A rare set of nearly 10,000-year-old human bones found in 1976 on a seaside bluff in La Jolla, Calif., may soon be removed from the custody of the University of California, San Diego, and turned over to the local Kumeyaay Nation tribes. The Kumeyaay have long sought control over the bones, which they contend are the remains of their ancestors. In accordance with new federal regulations, the university has initiated the legal process to transfer the remains to the Kumeyaay in the absence of other claimants. The Kumeyaay have said they may rebury the bones. Being some of the oldest human skeletal remains in North America, the bones could help scientists piece together the peopling of the New World. The excellent preservation of the specimens hints that they might contain DNA suitable for analysis with techniques geneticists have recently developed—the results of which could yield crucial insights into where early Americans came from. Such studies may never come to pass.
Some might consider a loss of knowledge an acceptable trade-off to right the historic wrongs that the Kumeyaay and other Native peoples have suffered. Archaeologists and anthropologists of yore treated Native Americans disgracefully, looting their graves and using the remains to argue for the intellectual inferiority of Native Americans to peoples of Caucasian descent. But what makes this case disturbing is that the Kumeyaay claim is based on folklore. The physical evidence indicates that the La Jolla bones are not affiliated with any modern tribe, including the Kumeyaay, who moved into the area only within the past few thousand years. The new federal regulations are blind to this evidence. In effect, they privilege faith over fact.
The original intention of the Native American Graves Protection and Repatriation Act (NAGPRA), passed in 1990, was to facilitate the return of Native American bones and sacred objects to descendants and culturally affiliated groups. NAGPRA sought to balance the rights of Native Americans to reclaim ancestral remains with the right of society as a whole to learn about our collective past. By and large, the law was succeeding. In recent years scientists and representatives of Native peoples have been working together to everyone’s gain. For example, archaeologist Alston Thoms of Texas A&M University has been consulting with Native Americans about their cooking techniques, to gain insights into the subsistence strategies of people who lived on the South Texas plains thousands of years ago. Members of the Tap Pilam Coahuiltecan Nation—who consider themselves the descendants of those ancient Texans—have, in turn, been learning about ancestral foods and incorporating them into their diet to counter the high rate of diabetes in their population.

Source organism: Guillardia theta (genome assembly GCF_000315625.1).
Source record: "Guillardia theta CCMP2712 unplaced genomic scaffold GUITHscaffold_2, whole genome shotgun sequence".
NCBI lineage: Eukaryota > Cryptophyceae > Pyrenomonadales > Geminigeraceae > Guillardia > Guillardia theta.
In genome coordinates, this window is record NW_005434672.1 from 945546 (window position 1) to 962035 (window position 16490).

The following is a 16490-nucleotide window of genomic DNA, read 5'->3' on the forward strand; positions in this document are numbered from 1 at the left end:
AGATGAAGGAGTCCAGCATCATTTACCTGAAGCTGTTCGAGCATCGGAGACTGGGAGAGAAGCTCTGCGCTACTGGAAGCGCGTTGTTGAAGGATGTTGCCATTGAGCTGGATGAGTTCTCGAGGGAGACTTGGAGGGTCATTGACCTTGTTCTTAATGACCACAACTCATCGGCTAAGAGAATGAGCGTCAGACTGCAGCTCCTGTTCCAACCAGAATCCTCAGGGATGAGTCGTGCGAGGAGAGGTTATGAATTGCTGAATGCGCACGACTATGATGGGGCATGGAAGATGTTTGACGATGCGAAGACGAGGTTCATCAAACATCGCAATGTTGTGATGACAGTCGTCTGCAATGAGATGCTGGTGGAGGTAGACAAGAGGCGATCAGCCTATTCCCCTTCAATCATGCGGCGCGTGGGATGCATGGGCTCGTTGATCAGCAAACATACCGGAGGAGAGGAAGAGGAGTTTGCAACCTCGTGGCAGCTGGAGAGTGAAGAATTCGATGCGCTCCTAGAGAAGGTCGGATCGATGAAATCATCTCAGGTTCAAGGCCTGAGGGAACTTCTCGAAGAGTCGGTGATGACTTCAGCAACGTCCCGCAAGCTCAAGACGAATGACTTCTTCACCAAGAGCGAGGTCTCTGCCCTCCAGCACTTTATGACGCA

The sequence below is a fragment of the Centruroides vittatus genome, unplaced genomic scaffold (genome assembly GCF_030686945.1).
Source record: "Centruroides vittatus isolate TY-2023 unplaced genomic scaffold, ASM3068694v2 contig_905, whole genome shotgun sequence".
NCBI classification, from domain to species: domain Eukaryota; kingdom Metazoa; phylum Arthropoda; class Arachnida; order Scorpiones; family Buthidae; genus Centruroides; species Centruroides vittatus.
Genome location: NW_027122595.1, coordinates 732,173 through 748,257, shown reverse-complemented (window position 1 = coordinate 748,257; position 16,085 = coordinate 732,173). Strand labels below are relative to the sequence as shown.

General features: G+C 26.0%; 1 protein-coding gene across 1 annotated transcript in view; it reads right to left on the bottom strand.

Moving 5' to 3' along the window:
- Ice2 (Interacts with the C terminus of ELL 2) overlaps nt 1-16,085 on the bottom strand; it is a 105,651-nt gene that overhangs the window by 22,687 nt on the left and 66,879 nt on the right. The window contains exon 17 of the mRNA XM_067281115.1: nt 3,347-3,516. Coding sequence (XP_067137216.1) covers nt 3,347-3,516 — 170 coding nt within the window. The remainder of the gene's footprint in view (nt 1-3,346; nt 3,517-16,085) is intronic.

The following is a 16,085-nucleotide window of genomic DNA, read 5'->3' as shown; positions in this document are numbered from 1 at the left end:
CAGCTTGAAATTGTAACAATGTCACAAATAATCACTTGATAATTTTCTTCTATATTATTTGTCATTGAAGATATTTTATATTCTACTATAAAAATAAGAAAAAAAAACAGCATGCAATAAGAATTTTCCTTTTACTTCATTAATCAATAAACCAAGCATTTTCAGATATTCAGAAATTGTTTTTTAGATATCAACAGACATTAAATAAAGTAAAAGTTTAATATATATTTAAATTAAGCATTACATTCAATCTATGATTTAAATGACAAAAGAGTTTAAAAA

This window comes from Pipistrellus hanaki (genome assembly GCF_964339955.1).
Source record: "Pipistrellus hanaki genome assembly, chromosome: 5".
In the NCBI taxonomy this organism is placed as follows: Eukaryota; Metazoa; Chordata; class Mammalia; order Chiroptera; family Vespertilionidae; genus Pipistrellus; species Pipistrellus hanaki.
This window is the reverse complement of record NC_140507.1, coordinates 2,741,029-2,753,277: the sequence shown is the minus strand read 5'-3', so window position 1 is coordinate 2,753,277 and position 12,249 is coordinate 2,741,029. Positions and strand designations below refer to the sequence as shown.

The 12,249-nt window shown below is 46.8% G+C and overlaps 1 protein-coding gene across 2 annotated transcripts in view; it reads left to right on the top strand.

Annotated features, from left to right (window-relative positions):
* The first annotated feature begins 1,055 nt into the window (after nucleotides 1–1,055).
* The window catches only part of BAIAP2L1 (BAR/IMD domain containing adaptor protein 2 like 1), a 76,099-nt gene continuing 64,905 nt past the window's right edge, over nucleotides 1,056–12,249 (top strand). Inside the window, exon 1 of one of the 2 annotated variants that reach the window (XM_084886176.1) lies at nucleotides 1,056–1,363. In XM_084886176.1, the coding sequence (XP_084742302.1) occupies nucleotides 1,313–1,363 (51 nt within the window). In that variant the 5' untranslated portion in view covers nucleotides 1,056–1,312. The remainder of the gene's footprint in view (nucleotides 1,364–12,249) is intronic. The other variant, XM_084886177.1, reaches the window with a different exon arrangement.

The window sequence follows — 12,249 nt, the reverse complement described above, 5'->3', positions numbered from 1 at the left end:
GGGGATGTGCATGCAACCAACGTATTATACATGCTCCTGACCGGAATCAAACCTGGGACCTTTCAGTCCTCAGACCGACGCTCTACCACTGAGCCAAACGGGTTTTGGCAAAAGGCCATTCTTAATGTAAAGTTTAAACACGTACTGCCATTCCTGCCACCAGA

Many Native Americans do not object to studies per se but to analyses that destroy remains. Respecting this concern, anthropologist Ventura Pérez of the University of Massachusetts Amherst, who studies violence, has developed techniques for making high-quality replicas of cut marks on bone that leave the skeletal material intact and allow it to be repatriated, while creating a permanent record for future scholars.
To be sure, not all was well. Many tribes worried that museums were stalling on identifying remains to avoid having to return them. In May 2010 the U.S. Department of the Interior responded with regulations that allow tribes to claim even those remains whose affiliation cannot be established scientifically, as long as they were found on or near the tribes’ aboriginal lands. These rules nudge museums to get on with evaluating their collections, but they have too broad a brush. They upset the balance that NAGPRA had achieved and foster antagonism, not just between tribes and scientists but also among tribes with conflicting claims. The La Jolla case is just one example. Thousands of remains could be made inaccessible to researchers. In our view, the new regulations should be repealed or, at least, revised to distinguish different classes of unidentified remains.